Source: Richard Barden, Tenfore
With the MiFID deadline drawing closer, organisations are still seeking greater clarification before making changes. But much of the regulation’s impact can already be predicted. Richard Barden, head of business development at Tenfore, comments on MiFID’s implications from a market data vendor’s perspective.
Due to the lack of clarity around the details in the Markets in Financial Instruments Directive (MiFID), many financial organisations aren’t yet acting on the regulation, despite the November 2007 deadline for compliance. According to a survey conducted by SunGard towards the end of last year, almost two thirds of European financial services firms have no overall plan or are yet to fully identify MiFID-related budgets. Organisations generally aren’t saying how they see MiFID impacting business and some are reluctant to discuss the regulation at all.
Where organisations have taken action around MiFID it’s at a very high level. In our experience, such pro-activity has yet to filter down to the parts of a business that work with market data. For market data managers, and the vendors that provide them with data, the most significant impact of MiFID will be the proliferation of data sources and the commercial issues surrounding availability. In particular, it’s still not clear whether the data will genuinely be made available on a level playing field. And there are also cost issues, such as how many venues will need to be connected and what communication or development costs this will entail.
What will MiFID achieve?
Despite the uncertainty and cynicism that surrounds MiFID, the long-term aims should be beneficial. Over time, MiFID should significantly lower the costs for trading and access to market data while increasing the transparency of instrument pricing. There will be greater opportunities for certain investment firms to generate additional revenue through increasing internalisation of order flow, both in terms of a larger proportion of their own order flow and through increasing the amount of external orders that they internalise. From a vendor’s viewpoint, MiFID may break the monopoly of exchanges over price data — breaking up monopolies is always a good thing — but due to the additional venues that they will need to collect data from and the increased costs of doing so, this may also increase the barriers to entry for other would-be market data consolidators..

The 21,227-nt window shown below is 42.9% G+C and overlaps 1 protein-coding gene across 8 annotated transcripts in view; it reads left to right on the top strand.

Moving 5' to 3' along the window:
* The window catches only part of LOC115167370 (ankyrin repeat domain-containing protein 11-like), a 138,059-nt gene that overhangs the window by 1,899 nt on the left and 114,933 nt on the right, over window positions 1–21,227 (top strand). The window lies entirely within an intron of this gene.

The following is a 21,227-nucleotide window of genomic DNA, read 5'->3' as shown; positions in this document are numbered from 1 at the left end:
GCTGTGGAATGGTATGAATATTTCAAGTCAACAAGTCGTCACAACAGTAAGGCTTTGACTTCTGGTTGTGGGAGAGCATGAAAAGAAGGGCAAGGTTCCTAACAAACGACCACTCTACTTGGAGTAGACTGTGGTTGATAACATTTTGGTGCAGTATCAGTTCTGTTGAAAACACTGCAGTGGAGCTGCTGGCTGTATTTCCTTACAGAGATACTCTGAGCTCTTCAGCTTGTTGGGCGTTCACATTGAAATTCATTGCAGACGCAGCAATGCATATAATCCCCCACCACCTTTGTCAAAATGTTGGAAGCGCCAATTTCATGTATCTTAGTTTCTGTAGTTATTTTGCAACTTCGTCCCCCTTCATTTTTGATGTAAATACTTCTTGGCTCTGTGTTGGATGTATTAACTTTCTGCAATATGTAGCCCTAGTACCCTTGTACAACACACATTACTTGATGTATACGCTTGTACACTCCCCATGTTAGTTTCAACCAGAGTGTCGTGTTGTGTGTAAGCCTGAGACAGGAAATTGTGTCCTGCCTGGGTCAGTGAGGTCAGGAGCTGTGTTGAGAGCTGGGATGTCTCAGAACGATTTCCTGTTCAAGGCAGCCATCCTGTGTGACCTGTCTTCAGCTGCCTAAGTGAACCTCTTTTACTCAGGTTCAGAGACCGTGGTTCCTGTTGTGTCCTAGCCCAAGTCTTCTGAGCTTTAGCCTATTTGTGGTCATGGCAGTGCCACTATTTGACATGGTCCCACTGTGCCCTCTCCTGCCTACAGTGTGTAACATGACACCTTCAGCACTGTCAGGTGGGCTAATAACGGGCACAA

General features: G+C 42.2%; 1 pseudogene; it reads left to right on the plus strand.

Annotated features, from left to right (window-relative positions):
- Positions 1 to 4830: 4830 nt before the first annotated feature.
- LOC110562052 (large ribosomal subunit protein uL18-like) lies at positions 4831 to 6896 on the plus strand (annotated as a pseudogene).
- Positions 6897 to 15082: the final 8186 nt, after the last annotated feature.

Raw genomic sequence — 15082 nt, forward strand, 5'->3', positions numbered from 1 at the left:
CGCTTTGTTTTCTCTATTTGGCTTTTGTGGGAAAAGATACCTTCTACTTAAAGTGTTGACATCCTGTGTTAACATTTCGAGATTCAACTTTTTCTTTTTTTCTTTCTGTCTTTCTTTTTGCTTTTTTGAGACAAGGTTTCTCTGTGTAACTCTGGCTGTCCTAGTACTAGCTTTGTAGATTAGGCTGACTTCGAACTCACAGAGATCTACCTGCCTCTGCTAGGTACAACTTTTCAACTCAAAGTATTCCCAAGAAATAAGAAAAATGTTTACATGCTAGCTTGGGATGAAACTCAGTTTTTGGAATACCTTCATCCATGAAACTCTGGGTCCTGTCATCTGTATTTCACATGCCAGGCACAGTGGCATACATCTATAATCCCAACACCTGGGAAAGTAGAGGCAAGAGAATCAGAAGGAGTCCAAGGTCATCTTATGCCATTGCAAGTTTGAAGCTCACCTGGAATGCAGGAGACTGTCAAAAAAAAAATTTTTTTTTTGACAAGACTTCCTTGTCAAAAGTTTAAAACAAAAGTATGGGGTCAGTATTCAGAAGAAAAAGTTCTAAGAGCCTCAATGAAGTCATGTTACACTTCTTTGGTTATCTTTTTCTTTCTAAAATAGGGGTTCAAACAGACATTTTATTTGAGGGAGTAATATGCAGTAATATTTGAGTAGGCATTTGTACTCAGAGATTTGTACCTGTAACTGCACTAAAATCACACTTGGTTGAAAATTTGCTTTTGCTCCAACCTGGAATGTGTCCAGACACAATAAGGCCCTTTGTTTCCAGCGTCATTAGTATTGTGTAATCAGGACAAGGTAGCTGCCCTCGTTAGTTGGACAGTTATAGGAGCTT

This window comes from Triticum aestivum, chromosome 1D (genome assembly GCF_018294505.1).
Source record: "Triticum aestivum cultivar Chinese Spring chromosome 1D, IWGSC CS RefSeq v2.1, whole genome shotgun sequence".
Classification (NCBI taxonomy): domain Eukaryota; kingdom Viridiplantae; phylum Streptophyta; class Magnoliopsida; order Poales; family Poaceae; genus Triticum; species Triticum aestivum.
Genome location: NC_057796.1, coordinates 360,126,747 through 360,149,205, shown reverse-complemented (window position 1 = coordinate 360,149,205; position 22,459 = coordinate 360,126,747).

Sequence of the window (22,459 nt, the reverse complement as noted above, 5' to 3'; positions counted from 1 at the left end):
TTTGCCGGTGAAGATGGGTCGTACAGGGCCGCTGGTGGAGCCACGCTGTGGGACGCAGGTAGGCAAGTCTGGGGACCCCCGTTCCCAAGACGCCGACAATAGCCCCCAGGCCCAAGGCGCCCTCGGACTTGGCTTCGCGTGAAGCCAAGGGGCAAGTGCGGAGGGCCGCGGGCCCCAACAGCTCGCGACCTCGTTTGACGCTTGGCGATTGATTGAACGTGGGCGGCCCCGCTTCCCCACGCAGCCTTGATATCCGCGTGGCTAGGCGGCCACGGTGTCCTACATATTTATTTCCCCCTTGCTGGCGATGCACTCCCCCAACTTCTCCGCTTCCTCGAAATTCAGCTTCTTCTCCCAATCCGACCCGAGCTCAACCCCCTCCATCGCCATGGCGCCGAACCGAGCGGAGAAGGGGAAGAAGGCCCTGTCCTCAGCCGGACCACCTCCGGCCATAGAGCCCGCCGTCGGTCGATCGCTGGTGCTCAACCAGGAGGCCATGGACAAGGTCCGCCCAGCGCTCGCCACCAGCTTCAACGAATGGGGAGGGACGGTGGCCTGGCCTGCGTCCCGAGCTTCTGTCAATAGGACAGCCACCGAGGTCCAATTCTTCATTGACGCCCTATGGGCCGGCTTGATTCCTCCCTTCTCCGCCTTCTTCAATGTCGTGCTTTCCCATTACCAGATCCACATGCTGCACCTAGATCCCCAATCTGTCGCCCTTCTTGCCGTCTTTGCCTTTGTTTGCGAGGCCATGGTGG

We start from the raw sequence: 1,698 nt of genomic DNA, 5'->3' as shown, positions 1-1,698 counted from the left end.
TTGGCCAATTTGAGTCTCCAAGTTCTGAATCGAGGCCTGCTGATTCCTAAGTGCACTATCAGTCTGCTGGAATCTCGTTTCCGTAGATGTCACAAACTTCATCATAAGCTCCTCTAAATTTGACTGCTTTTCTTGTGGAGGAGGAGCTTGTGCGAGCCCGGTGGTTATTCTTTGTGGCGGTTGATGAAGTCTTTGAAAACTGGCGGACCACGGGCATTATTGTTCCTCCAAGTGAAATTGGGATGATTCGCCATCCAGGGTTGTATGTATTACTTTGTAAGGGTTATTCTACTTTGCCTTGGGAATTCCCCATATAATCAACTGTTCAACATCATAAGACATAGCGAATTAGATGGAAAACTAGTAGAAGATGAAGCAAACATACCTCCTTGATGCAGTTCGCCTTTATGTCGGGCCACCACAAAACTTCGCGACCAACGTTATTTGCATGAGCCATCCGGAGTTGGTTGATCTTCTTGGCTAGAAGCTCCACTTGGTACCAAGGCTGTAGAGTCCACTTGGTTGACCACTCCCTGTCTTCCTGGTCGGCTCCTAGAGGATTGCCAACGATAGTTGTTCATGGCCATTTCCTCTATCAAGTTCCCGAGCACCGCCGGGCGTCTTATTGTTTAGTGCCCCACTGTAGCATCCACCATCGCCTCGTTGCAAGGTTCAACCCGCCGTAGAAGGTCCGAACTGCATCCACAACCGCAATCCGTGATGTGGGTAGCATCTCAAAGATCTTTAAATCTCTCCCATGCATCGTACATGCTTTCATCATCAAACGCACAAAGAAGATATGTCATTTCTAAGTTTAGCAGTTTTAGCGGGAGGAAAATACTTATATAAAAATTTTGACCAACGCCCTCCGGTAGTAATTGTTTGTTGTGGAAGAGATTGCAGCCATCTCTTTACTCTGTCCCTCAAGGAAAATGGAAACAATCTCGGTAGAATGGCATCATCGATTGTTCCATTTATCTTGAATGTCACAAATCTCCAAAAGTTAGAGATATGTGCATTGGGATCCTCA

Issues to overcome
The consistent enforcement of MiFID across Europe is a major concern. The views of market regulators across the continent may differ as to what is deemed acceptable within their country and how to tackle contraventions. The Investment Services Directive — the forerunner to MiFID — failed partially due to host regulators adding their own interpretations and ‘gold-plating’ parts of the mandate. A home regulator will have loyalty to its own market and to its domestic banks. Successful application of MiFID at a pan-European level is difficult to imagine when the interpretations of other European regulations lack consistency in the market place. Until regulators begin codifying MiFID in their markets this remains a speculative scenario, but the possibility may account for why many organisations have yet to act on MiFID.